3. Engage Influencers
How can you get influencers to help spread the word on their platforms?
If fans are people that will buy your book, influencers are people that will get other people to buy your book. This topic alone could take up a whole week’s worth of workshop training, but in general, now is the time to invite your colleagues with platforms of their own to help promote the book.
Remember the “Empathy and Assumptions” sections of chapter four in Your First 1000 Copies! Look for ways to help other people get what they need. Podcasts need interesting guests… can you be an interesting guest? Blogs need interesting content… can you provide interesting content?
If you do the work to connect with influencers, promote their work and look for ways to help them, this can be the easiest part of the campaign!
The goal of the “Engage Influencers” part of the framework is to get people that influence the buying decisions of groups of people to recommend and promote your book to their groups.
Where do I start?
So this is a tall order.
How do you know which of the pieces of the framework you can actually pull off? And what if you have nothing — no blog, no social media, no email list, no connection to influencers… no platform — what do you do then?
This is where you need to know what type of book launch you are running.
And there are four types of book launches…
The 4 Types of Book Launches
The first thing I do when I’m planning any book launch is to decide what type of book launch I should run. Every launch I run fits into one of these types.
The Bestseller Launch
This is the big one. You are ready for the pull-out-all-the-stops book launch that can sell a lot of copies as soon as it comes out.
The goal of this launch is to get your influencers to share the book with their audiences, while also getting your fans to buy the book and share it with their friends and family.
If you are connected to fans and influencers, this is the launch for you.
The Influencer Launch
This is where a lot of well-known business people or media personalities find themselves. They’ve built up a network of people who are connected to their fan base, but they have yet to directly connect with that fan base themselves.
The Influencer Launch requires a long lead time (three to six months at least) but allows you to spread your message far and wide within your network.
If you’ve built up connections with influencers, but don’t have your own connection with your fans through an email list, blog, or social media, you should run an Influencer Launch.
The List Launch
This is the launch I used for my first book Your First 1000 Copies. I had a small email list of fans I promoted my book to, and I was able to sell more than 1,000 copies of my book to that group in less than two weeks.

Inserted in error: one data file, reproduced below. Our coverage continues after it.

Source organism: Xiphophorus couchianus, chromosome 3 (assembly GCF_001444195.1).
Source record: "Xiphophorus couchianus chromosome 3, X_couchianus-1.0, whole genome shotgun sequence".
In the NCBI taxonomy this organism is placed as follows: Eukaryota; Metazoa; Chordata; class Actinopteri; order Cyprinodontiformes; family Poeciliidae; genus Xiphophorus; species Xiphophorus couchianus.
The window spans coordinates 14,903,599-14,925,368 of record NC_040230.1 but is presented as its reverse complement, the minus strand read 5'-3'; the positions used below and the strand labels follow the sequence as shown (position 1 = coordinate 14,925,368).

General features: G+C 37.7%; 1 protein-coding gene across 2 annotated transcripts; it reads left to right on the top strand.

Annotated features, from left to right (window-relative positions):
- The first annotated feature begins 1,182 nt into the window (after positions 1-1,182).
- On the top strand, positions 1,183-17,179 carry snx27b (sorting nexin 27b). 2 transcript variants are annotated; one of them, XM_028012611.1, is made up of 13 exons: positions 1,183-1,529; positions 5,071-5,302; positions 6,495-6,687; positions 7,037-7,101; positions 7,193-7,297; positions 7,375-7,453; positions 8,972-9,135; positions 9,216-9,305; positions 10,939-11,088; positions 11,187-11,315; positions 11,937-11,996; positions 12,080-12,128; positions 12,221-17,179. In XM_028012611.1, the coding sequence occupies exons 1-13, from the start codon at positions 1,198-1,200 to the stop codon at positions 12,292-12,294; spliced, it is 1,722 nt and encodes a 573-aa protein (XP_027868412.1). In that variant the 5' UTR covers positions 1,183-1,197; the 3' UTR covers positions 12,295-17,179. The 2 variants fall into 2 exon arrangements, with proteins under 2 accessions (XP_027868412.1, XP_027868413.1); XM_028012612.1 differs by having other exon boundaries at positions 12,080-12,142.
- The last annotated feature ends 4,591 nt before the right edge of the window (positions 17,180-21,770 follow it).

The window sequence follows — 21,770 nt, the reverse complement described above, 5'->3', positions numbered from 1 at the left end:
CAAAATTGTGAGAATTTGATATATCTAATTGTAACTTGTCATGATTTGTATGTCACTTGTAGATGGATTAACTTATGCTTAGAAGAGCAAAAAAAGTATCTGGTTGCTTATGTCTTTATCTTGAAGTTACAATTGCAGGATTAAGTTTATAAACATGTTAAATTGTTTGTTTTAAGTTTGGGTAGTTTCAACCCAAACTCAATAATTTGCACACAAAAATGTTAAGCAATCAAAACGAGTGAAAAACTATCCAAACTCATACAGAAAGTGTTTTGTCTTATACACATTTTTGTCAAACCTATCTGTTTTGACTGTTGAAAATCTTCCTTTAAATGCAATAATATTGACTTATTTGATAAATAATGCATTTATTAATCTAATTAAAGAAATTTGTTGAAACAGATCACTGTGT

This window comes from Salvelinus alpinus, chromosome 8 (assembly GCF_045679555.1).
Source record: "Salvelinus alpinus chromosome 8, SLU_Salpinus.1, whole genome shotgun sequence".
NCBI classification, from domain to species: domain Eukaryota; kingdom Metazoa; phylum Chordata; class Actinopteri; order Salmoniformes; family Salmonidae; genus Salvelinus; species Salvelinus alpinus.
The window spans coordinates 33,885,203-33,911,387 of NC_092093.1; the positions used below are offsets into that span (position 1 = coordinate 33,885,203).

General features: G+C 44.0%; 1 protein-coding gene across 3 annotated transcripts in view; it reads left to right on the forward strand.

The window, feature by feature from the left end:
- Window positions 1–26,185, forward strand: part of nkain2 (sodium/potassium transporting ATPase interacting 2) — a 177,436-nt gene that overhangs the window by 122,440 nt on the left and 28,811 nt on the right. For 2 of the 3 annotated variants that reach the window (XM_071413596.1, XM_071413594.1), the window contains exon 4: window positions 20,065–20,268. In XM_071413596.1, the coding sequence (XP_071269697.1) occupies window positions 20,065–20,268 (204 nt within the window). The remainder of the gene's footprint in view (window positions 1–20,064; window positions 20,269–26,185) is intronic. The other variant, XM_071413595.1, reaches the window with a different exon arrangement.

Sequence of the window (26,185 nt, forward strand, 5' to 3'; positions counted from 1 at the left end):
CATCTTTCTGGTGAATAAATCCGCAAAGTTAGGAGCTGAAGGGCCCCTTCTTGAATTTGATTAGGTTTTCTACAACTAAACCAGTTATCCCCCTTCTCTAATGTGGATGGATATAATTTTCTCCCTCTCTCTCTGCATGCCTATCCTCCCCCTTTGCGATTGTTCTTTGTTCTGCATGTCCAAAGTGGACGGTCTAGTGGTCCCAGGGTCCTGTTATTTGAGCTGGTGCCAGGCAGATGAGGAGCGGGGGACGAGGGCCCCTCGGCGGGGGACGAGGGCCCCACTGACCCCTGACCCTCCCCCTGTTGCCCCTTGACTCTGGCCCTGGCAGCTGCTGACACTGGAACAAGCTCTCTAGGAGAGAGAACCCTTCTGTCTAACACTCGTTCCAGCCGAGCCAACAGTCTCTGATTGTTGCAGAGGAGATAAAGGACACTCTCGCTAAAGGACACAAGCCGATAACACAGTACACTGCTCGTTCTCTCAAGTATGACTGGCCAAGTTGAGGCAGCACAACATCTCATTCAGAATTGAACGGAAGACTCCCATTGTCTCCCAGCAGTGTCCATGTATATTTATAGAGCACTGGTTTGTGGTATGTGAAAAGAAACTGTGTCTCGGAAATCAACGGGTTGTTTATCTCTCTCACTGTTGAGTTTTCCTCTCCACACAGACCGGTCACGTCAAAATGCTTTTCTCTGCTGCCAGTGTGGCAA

If you’ve already built up a direct connection with your fans through social media, a blog, or an email list, the List Launch will help you get a big jump on sales as soon as your book is released.
The Long Game Launch
Out of all four of the launches, the Long Game Launch is my favorite.
The main goal of the Long Game Launch is to build a platform that supports an entire writing career. You want to be a writer, not just someone who wrote a book once.
If you’re just getting started and you already have a book, but you don’t have a platform, then your job is to use your book to build a platform.
As I said above, I sold 1,000 books in the first two weeks after my book came out. I was excited at that early surge in sales.
But then, as happens with most books, I saw my sales start to plummet. A few months went by, and I didn’t sell another 1,000 copies.
Then I decided to change my mindset and focus on a Long Game Launch.
By the one-year anniversary of my book’s publication, I had sold 10,000 copies and built my platform to be bigger than ever.
This is because the Long Game Launch focuses on making your book successful over a longer period of time.
The publishing industry is obsessed with selling a ton of copies of your book the first week it’s out. Not because it’s good for you, but because it’s good for them.
My good friend Josh Kaufman has never hit any of the major bestseller lists for his book The Personal MBA. However, the book has sold more than 300,000 copies since it was published in 2010, and still sells thousands of copies every month.
That is the power of the Long Game Launch.
Ready to dig deeper?
This Friday I'm teaching a free webinar titled Book Launch Checklist: What To Do and When To Do It.
March 17, 2017